Friday, March 13, 2015
Sometimes I make meals that transform humble, dare-I-say-cheap ingredients into something fancier. Roasting some carrots and dressing them up with sauce and garnish, or elevating potatoes with a pile of North African spices. All delicious. And then there are meals on the flip side — where I take fancy, indulgent, special occasion ingredients. And do almost nothing to them, and just let their simple deliciousness shine through. Like I did the other night.
I recently had a friend over for dinner, and did that lovely fake math wherein you decide well, since we're not eating out as we'd initially planned, I'm still actually saving money by buying these fancy ingredients, right? Perhaps you are familiar with these batshit calculations? Anyways, in this case, it involved a leisurely walk down pick up some fresh-made pasta, and a tub of creme fraiche. Then some scallops — which, admittedly are terrifyingly expensive, but luckily you only need a few per person for a transcendent meal. And this was transcendent.
This is one of those meals that's more about shopping than cooking. After we enjoyed a delicious salad (butter lettuce, leftover roasted cauliflower, kumquats and feta), I ducked back in the kitchen to pull this together in just minutes. The scallops seared, the pasta boiled, and a plop of creme fraiche, lemon, and arugula hit the pan. That's it. I took a hasty cellphone pic, and we ate in amazement.
Fresh Pasta in Lemon Cream Sauce with Seared Scallops
inspired by the pasta dish in Amanda Hesser's Cooking for Mr. Latte, but tweaked beyond recognition
~6 large fresh scallops
high-heat oil, like grapeseed
1 cup creme fraiche
zest and juice of a meyer lemon
a few handfuls arugula, washed and torn into bite-sized pieces
Bring a large pot of salted water to a boil, and bring a large skillet to a screaming high heat. Set the scallops out to dry (I just set them out on a plate lined with a piece of a brown paper bag).
When your pan is very hot, pour in a bit of oil to slick the surface, and place in the scallops. Sear for a few minutes, until they develop a nice crust, then flip and sear on the other side. Remove from the pan, and set aside. Salt.
Place the pasta in the boiling water, and cook until done. Drain (I like to pour some of the pasta water into the serving plates to warm them, as this dish is best warm). Turn the scallop pan back on, and add the creme fraiche and lemon juice/zest. Stir to mix everything together (including that delicious flavor from the pan), then stir in the arugula and pasta, and toss everything together until the arugula is just wilted. Salt to taste. Drain your serving plates if you filled them with pasta water, then fill with pasta, and top with scallops. Serve. Moan. Enjoy.
Tuesday, March 03, 2015
For the past several years, I've been making hamantaschen — jam-filled Purim pastries — with a cream cheese crust. It's tangy, delicious, and creates something that's almost like a flaky little triangular tart. But the hamantaschen I grew up with weren't like tarts. They were like cookies. And I kinda wanted something like that.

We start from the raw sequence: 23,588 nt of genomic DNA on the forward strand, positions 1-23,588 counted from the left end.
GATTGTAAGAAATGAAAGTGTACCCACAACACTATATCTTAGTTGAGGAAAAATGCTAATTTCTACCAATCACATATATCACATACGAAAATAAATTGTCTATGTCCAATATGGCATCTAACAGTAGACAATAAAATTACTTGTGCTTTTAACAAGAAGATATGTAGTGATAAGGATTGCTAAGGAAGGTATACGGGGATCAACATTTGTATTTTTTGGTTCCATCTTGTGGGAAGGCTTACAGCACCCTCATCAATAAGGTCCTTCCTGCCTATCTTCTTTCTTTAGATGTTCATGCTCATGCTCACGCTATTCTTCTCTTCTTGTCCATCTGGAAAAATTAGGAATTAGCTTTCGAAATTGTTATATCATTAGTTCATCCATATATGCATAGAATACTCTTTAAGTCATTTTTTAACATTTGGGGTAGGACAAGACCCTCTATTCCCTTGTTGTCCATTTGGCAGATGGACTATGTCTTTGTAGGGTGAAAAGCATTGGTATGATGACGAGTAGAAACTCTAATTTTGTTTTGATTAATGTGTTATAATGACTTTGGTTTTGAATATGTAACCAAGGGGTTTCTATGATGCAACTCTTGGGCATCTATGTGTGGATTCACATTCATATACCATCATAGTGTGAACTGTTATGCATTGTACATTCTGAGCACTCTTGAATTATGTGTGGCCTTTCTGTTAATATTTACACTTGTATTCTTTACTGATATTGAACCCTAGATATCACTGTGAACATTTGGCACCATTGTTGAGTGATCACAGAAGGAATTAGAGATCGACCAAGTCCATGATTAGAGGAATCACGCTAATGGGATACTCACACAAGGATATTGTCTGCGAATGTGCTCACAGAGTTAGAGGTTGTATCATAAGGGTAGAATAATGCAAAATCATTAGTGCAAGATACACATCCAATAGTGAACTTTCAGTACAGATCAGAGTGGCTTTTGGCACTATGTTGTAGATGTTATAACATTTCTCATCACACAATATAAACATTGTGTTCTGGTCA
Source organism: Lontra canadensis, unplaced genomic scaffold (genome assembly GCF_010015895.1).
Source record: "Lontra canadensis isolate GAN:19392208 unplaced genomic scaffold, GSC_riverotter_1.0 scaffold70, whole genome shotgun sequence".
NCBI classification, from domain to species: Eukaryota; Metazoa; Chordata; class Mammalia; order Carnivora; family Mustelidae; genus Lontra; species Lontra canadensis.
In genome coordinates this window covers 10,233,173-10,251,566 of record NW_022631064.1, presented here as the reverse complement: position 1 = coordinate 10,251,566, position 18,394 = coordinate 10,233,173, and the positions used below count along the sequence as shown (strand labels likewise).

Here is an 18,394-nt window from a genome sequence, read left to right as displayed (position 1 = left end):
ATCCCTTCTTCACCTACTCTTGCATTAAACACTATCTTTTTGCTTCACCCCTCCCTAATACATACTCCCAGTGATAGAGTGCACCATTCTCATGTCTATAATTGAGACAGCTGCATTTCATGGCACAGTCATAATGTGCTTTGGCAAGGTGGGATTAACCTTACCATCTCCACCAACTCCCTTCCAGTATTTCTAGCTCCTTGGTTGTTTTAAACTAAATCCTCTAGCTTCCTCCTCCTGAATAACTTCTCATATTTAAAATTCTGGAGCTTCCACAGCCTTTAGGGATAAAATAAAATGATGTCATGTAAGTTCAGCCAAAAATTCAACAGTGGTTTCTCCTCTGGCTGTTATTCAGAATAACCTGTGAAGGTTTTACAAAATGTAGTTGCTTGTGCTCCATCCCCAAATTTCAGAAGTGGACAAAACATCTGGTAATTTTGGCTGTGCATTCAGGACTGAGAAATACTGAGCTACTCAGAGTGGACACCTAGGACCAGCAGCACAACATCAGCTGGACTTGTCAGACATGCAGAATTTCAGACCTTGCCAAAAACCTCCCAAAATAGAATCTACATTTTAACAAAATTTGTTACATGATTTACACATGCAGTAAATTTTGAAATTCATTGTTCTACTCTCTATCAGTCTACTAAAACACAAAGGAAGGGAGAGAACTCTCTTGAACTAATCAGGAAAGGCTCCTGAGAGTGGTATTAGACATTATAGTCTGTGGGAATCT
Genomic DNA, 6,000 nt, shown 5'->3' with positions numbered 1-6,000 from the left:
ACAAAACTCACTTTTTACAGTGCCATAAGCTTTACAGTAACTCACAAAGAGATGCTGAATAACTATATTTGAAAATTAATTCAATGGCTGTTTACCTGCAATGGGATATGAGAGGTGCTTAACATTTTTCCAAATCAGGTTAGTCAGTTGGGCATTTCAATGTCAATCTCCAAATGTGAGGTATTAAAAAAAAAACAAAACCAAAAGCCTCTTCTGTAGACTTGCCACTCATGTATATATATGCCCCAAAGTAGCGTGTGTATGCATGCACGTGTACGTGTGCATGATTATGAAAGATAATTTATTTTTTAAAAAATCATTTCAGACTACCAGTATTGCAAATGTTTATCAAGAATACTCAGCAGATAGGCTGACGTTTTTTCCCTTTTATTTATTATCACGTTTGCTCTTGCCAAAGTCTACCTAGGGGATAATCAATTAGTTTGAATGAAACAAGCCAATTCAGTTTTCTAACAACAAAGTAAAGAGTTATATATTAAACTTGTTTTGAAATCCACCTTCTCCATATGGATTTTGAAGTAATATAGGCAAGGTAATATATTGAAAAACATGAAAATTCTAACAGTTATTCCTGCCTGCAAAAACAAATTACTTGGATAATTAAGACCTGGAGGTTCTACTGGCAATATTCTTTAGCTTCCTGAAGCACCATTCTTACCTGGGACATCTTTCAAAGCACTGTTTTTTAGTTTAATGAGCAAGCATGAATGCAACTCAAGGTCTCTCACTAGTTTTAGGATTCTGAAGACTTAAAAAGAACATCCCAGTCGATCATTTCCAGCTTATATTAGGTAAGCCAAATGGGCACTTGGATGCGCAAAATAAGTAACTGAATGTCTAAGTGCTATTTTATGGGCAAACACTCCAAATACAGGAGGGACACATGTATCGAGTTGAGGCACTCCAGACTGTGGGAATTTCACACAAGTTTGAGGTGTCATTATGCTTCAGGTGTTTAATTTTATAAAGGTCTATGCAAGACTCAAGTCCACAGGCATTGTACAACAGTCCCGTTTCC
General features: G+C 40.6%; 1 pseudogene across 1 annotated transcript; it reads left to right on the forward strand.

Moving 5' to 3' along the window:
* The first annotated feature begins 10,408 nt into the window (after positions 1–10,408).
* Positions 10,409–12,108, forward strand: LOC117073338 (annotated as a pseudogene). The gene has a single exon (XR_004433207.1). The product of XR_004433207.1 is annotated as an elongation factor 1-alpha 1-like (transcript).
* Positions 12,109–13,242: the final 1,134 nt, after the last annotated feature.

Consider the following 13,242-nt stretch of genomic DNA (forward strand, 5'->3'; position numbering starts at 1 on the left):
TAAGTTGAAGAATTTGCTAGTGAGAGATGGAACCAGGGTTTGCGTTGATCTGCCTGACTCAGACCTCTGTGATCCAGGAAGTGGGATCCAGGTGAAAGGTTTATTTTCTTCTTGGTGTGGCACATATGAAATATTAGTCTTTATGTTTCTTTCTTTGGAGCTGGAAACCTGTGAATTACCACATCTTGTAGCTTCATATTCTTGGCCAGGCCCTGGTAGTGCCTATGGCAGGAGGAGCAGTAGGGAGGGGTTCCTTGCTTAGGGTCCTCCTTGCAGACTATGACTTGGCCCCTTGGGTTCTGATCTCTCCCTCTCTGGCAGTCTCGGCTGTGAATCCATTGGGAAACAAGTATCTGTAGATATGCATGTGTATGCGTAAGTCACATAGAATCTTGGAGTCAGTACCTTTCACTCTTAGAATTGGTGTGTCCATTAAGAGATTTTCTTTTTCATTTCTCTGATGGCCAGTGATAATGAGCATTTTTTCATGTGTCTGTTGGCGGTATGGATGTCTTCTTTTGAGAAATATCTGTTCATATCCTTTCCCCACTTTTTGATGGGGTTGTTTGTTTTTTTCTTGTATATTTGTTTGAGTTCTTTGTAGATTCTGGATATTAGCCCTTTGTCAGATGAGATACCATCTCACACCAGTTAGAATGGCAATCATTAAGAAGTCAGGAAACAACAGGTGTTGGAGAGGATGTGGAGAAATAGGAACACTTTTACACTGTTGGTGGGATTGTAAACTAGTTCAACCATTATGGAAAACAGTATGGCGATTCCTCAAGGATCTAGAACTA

These hamantaschen are indeed cookie-like — if you fancy deliciously buttery cookies. The dough is basically like a sweet butter cookie, all fat and flour and sugar and egg yolks. For a wee bit of fun, I added a touch of orange zest, to offset the sweet jam, and a bit of rye flour, for that Patisserie-by-way-of-Poland edge.
The end result isn't particularly dressed-up or fancy. No sweet cheese filling, no mashed-up international triangular turns, no need to fuss and freeze. Just butter, flour, and the jams I made myself back in the sunny late fall days, sent right from the counter to the oven (and then to my mouth). And right now, it feels perfect.
adapted from Joan Nathan in the New York Times
yields ~ 3 dozen small cookies
8 ounces (2 sticks) unsalted butter, warmed to room temperature
zest of 1 orange
2 egg yolks
1 cup powdered sugar
hefty pinch salt
1 cup rye flour
1 1/4 cups all-purpose flour
Place the butter, orange zest, and egg yolks in a food processor. Pulse to mix, then add the powdered sugar, until well blended. Add the salt and flours, processing (and scraping down as needed) until the mixture just comes together. Turn out onto a square of waxed paper or plastic, shape into a chubby disk, wrap well, and refrigerate for a few hours (or overnight).
When you're ready to bake, preheat your oven to 350° Fahrenheit, and line a few cookie sheets with parchment paper. Take the dough from the refrigerator, and unwrap onto a lightly floured countertop.
Roll out the dough until it's somewhere between 1/8-inch and 1/4-inch thick. Using a cookie cutter or a glass dipped in flour, cut out rounds (I favor smallish cookies, ~2 1/4-inch (also because that's the size cutter I have)). Place a dollop of jam (about a teaspoon) in the center of each round, and fold the sides around to create a triangle (after doing a few, you'll get a sense of how much jam you can fit). Mush any dough scraps back together, and repeat.
Bake the cookies until lightly browned, ~10-12 minutes. Let cool, transferring to a rack if they seem like they're too brown on the bottoms.